[an error occurred while processing this directive]
BBC News
Launch consoleBBC News in video and audio
Last Updated: Friday, 27 July 2007, 14:09 GMT 15:09 UK
Shambo's lesions 'typical of TB'
Shambo tested positive for bovine TB in April

Shambo the "sacred" bullock at the centre of a controversial three-month legal fight had lesions typical of TB, it has been confirmed.

The Welsh Assembly Government has said the result of a post mortem examination on Shambo meant "a positive TB breakdown is confirmed in the herd".

It is now considering what is needed "to protect human and animal health".

The animal was slaughtered after being removed from a multi-faith community in Carmarthenshire on Thursday evening.

It is thought there are around 50 other cattle at Skanda Vale in Llanpumsaint.

In a statement on Friday, the assembly government said it was now considering what other action was necessary "to protect human and animal health in relation to the test results from other animals in the herd".

"Further samples have been taken for further laboratory investigations, including bacteriological culture - these results will not be available for several weeks," continued the statement.

Protesters were moved by police officers from Shambo's enclosure

A Skanda Vale spokesman said they would wait for the results of culture tests before commenting on the results.

However, he said the monks' basic argument in opposition to the bullock's slaughter - that all life is sacred - still stood and would continue to do so regardless of the results of the post-mortem and any further tests.

With regard to the rest of the herd, the spokesman said that during the annual test which occurred in June, three cattle came back inconclusive.

These would be re-tested 60 days after the date of the original test, he added.

But a farmers' union said that other animals could have been put at risk because of the time it took for the issue to be resolved.

Brian Walters from the Farmers' Union of Wales (FUW) said the time the process took had endangered other animals at Skanda Vale and beyond.

Mr Walters added that the post mortem result justified the pressure that was put on the community to slaughter the bullock.

The six-year-old Friesian, who tested positive for bovine TB in April, prompted a legal battle which ended in the appeal court on Monday.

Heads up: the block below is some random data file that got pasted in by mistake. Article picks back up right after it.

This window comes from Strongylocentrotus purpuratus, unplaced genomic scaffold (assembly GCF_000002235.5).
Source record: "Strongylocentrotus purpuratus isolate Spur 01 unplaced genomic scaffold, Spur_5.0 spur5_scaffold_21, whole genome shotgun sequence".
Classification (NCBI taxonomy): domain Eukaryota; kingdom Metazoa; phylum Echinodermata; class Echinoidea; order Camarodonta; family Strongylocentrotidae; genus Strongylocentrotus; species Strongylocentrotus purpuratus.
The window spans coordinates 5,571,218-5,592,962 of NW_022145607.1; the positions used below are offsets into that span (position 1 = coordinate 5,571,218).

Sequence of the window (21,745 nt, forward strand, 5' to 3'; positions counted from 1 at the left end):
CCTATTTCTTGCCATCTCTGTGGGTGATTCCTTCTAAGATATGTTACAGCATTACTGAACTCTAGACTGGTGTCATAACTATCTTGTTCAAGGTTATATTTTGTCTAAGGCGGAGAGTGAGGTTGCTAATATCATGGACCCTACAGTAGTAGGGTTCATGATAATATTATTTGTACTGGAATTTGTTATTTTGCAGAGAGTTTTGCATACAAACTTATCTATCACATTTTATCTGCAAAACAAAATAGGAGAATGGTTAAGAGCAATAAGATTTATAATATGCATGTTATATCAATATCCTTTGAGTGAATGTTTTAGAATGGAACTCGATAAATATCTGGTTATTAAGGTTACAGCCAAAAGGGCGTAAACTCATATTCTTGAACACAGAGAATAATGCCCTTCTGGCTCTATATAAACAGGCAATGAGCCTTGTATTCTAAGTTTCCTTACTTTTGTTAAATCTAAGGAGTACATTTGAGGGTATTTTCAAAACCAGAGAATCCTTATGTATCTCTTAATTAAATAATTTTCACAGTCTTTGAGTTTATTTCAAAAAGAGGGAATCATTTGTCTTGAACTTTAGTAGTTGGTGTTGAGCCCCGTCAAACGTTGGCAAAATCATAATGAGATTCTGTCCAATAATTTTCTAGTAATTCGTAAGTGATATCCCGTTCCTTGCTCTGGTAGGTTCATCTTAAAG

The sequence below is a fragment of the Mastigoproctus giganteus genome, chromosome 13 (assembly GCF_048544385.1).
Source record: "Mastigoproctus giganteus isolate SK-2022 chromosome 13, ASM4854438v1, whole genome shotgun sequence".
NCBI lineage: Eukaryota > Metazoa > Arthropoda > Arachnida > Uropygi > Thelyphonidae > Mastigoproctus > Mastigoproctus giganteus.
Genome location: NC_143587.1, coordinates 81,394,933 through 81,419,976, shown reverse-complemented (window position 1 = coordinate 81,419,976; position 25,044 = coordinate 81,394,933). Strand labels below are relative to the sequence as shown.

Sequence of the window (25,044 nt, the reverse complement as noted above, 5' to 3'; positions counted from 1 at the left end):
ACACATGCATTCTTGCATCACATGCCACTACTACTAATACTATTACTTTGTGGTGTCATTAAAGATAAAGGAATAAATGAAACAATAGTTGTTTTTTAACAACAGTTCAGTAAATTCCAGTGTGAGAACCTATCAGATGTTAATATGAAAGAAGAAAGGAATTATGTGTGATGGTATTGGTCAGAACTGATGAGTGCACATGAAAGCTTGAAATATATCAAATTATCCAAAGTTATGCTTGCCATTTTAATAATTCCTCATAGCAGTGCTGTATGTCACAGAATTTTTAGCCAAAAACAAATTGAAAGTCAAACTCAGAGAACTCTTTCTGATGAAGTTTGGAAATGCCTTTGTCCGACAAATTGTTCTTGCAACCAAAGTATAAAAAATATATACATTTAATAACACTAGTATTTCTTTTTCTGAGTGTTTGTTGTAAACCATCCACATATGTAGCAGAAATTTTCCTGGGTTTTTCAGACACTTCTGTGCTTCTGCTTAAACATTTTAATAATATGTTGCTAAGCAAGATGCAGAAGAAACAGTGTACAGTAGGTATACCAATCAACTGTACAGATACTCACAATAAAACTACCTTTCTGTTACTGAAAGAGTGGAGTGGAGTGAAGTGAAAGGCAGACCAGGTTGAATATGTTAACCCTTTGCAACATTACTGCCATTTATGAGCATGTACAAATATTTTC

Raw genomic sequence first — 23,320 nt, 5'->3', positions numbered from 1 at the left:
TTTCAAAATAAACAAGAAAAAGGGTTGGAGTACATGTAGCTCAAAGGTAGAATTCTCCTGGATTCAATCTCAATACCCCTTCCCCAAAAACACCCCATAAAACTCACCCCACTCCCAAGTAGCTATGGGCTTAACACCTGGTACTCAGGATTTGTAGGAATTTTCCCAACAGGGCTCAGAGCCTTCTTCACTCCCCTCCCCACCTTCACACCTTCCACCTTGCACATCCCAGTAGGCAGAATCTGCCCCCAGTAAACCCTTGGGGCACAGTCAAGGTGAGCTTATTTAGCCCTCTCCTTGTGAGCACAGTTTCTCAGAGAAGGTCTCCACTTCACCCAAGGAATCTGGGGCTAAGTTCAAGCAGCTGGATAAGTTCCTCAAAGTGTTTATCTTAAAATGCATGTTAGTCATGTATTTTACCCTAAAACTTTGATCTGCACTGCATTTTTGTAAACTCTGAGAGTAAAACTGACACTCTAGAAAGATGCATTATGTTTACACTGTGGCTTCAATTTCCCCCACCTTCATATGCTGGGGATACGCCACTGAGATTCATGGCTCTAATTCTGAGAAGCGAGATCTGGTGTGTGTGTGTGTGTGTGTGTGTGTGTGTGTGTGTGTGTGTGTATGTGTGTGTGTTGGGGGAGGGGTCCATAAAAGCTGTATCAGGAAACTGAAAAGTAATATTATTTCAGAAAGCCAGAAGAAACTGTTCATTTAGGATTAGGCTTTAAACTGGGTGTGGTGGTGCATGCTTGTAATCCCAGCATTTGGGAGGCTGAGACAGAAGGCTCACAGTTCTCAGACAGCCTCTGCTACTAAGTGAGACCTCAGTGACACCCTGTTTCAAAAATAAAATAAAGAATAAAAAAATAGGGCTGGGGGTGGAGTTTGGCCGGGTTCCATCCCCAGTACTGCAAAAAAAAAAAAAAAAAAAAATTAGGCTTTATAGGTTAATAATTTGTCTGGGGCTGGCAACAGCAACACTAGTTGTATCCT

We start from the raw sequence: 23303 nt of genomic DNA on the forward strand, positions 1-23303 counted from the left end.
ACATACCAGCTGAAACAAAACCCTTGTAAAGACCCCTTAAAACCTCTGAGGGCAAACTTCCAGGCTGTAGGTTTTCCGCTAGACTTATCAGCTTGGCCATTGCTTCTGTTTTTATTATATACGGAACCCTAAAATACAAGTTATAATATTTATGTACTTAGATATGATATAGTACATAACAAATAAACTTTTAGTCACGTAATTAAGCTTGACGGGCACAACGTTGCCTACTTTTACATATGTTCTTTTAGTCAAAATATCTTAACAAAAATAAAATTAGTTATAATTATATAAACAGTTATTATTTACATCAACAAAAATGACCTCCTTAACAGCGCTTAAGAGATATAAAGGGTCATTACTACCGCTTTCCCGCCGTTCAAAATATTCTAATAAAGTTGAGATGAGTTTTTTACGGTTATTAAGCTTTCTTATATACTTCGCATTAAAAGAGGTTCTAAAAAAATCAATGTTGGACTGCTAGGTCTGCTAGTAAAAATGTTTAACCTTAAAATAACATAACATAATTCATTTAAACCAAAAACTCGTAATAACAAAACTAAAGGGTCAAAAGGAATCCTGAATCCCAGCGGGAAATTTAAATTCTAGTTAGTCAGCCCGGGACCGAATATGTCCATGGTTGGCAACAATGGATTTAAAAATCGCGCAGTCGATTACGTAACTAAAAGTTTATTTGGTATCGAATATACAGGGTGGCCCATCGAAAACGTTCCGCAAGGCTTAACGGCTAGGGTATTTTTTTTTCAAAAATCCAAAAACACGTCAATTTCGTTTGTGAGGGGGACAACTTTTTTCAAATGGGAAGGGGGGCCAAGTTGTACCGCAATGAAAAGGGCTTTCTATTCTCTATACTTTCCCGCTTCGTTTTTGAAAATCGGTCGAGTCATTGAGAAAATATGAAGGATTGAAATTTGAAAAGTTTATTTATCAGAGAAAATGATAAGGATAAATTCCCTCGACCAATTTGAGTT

Shambo was loaded into a trailer
Shambo was loaded into a trailer

A judge had given the community hope when he ruled that two slaughter orders for Shambo "were unlawful and will be quashed".

But his ruling was overturned.

Shambo was eventually removed from Skanda Vale on Thursday evening after 100 protesters formed a human shield around the bullock.

It was destroyed later that night.

Hindu leaders said they seeking a meeting with the UK Environment Minister asking for reassurances about other temple animals.

Ramesh Kallidai, secretary general of the Hindu Forum of Britain, said he wanted "to check how agricultural law can cater to the needs of sacred animals in Hindu temples in Britain".

And Skanda Vale community leader Brother Alex said that, now Shambo had been taken away from them, a "nightmare" was just beginning for the Welsh assembly.

"Ignorant people have chosen to desecrate our temple and have chosen to destroy life unnecessarily," he said.

The National Secular Society said it was glad "common sense had prevailed at last" and that it was "absolutely unacceptable" for people to say their religious rights were supreme.

Shambo 'may be reborn', says Brother Alex

In pictures: Shambo stand-off
26 Jul 07 |  In Pictures
Timeline: Shambo
12 Jul 07 |  Wales
Anxious wait at Shambo's temple
12 Jul 07 |  South West Wales


The BBC is not responsible for the content of external internet sites

Has China's housing bubble burst?
How the world's oldest clove tree defied an empire
Why Royal Ballet principal Sergei Polunin quit


Americas Africa Europe Middle East South Asia Asia Pacific